UC must be doing something right.
A competitive training program for researchers at University of Cincinnati’s College of Medicine has been awarded its 21st consecutive grant from the National Institute of Environmental Health Sciences.
The $2.5 million grant will support eight doctoral candidates and four postdoctoral trainees in the Carcinogenesis and Mutagenesis Training Program over the next five years. The students are chosen based on their grades and research interest. This program is in line with one of UC’s 11 proposed statewide centers of excellence, environment and cancer.
“I’ve had the opportunity to go to several professional conferences as part of the UC training program. They were great opportunities to present my research data, share ideas and meet people in my field of research,” says Elisia Tichy, a doctoral candidate in the cancer and cell biology department who currently receives support from the Environmental Carcinogenesis and Mutagenesis Training Program.
Since its beginnings in 1988, this training program has supported approximately 100 doctoral and postdoctoral students “who have gone on to work at respected academic institutions, governmental regulatory agencies and pharmaceutical companies,” according to the university.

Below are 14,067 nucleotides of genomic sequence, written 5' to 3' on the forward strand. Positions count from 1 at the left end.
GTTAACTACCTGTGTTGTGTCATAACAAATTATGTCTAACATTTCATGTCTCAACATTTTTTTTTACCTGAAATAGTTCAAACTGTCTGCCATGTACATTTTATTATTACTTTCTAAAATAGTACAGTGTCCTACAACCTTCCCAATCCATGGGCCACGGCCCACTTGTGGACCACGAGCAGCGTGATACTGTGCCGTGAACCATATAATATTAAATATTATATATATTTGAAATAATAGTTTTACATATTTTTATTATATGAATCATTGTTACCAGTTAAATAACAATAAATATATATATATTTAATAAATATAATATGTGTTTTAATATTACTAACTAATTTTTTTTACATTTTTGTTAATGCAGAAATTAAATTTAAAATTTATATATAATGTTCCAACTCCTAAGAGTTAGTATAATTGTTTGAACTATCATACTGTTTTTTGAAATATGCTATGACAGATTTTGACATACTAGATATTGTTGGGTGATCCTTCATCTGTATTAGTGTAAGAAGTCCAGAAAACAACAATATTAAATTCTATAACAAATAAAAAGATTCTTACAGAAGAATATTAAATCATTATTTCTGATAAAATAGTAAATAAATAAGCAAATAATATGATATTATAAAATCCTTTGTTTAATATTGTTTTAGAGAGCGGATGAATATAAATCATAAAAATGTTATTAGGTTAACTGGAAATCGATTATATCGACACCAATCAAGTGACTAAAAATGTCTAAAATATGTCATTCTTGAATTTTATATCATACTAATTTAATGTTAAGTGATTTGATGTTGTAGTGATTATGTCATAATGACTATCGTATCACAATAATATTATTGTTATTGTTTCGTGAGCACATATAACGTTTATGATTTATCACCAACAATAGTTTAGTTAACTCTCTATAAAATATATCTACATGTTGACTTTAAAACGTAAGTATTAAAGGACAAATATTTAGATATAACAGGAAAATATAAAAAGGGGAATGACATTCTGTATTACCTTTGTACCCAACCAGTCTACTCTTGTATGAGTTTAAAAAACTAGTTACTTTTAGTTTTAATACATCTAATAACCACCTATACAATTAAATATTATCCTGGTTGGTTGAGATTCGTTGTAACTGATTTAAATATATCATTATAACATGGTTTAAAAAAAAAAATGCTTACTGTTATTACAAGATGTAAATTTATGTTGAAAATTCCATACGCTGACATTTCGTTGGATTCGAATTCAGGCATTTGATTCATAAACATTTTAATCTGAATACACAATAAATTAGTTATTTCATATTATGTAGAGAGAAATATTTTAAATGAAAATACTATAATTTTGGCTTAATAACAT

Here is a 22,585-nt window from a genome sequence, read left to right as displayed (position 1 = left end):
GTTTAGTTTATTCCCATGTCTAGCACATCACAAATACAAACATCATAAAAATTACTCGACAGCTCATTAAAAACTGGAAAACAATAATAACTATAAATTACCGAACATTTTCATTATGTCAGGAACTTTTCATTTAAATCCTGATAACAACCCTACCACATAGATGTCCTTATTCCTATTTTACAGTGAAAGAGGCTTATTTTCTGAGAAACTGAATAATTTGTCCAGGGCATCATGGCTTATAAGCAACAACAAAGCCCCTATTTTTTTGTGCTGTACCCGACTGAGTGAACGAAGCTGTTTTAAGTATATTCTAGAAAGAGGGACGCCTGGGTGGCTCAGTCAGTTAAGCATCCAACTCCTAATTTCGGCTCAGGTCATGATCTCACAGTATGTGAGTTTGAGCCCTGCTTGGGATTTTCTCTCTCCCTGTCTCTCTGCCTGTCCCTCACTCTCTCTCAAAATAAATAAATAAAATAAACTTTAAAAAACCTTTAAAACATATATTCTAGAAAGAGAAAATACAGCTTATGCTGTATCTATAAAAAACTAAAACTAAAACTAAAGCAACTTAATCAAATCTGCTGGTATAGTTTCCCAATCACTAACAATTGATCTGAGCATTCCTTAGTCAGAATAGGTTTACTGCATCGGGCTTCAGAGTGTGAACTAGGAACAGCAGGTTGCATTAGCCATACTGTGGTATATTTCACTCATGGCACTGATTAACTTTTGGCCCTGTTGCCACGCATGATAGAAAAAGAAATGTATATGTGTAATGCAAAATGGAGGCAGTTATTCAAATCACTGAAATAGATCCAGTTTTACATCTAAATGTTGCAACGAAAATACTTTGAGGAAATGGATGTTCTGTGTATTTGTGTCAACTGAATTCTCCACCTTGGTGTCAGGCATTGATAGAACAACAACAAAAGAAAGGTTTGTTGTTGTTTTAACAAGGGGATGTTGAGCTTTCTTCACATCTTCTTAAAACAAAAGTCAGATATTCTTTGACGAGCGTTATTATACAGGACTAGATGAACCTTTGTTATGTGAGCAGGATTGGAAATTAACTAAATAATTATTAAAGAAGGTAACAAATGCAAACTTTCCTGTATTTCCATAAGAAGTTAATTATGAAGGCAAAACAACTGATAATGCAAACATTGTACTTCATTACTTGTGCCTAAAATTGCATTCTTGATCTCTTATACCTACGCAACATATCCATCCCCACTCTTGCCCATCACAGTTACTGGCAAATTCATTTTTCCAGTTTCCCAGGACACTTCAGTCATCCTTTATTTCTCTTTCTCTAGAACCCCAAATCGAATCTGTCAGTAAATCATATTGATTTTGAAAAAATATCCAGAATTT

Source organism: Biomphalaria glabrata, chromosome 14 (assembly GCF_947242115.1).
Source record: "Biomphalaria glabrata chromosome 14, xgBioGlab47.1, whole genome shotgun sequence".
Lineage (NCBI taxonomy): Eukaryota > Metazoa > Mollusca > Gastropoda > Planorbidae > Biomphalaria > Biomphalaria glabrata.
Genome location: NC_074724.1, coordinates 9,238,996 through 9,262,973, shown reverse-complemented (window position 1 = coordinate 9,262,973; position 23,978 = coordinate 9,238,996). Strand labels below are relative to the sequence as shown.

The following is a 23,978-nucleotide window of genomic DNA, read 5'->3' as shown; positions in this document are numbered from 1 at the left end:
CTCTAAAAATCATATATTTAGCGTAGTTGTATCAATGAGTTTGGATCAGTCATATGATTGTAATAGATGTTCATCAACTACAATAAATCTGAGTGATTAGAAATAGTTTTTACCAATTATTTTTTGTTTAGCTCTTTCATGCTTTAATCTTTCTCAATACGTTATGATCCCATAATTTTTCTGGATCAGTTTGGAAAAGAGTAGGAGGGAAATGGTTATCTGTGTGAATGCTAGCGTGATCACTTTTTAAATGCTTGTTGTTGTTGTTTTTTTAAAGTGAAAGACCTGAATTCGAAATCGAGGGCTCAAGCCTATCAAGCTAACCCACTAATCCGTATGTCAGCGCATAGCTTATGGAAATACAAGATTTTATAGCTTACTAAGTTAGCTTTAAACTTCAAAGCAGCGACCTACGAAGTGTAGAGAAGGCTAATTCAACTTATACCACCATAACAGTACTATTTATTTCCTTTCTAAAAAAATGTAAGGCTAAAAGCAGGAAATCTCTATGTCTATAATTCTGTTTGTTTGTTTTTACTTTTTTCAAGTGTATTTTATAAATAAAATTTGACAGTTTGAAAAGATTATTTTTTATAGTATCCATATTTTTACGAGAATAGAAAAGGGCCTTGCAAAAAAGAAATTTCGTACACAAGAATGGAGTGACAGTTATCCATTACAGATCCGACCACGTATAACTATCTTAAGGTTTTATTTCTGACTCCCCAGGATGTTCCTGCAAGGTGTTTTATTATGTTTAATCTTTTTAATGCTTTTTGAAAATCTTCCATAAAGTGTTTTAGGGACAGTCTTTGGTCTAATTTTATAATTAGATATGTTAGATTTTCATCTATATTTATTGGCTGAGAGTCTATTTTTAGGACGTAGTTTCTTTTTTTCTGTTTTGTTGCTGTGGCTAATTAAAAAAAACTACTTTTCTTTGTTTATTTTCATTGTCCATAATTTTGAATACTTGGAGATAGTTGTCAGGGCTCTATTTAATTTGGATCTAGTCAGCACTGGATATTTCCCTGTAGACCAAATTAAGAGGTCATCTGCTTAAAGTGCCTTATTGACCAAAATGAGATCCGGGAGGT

As part of the program, each student is paired with a university faculty mentor from the College of Medicine. Most mentors are in cancer and cell biology, dermatology, environmental health, pediatrics and molecular genetics departments.
“One of the strengths of our program is that it crosses departmental boundaries. The idea fertilization that results is a major benefit to our students and a key focus of modern research,” explains Peter Stambrook, PhD, the UC professor of molecular genetics, biochemistry and microbiology who directs the program. “The grant is important to student training because it provides all sorts of learning experiences - whether it’s attending a professional meeting and presenting research results for the first time or being interrogated by their peers during journal club discussions.”
Students accepted into the training program get free tuition, a pay stipend and some funds for lab supplies. They get financial support for travel as part of the requirement to present some of their research as well.
Writer: Feoshia Henderson
Source: Amanda Harper, Public Information Officer, University of Cincinnati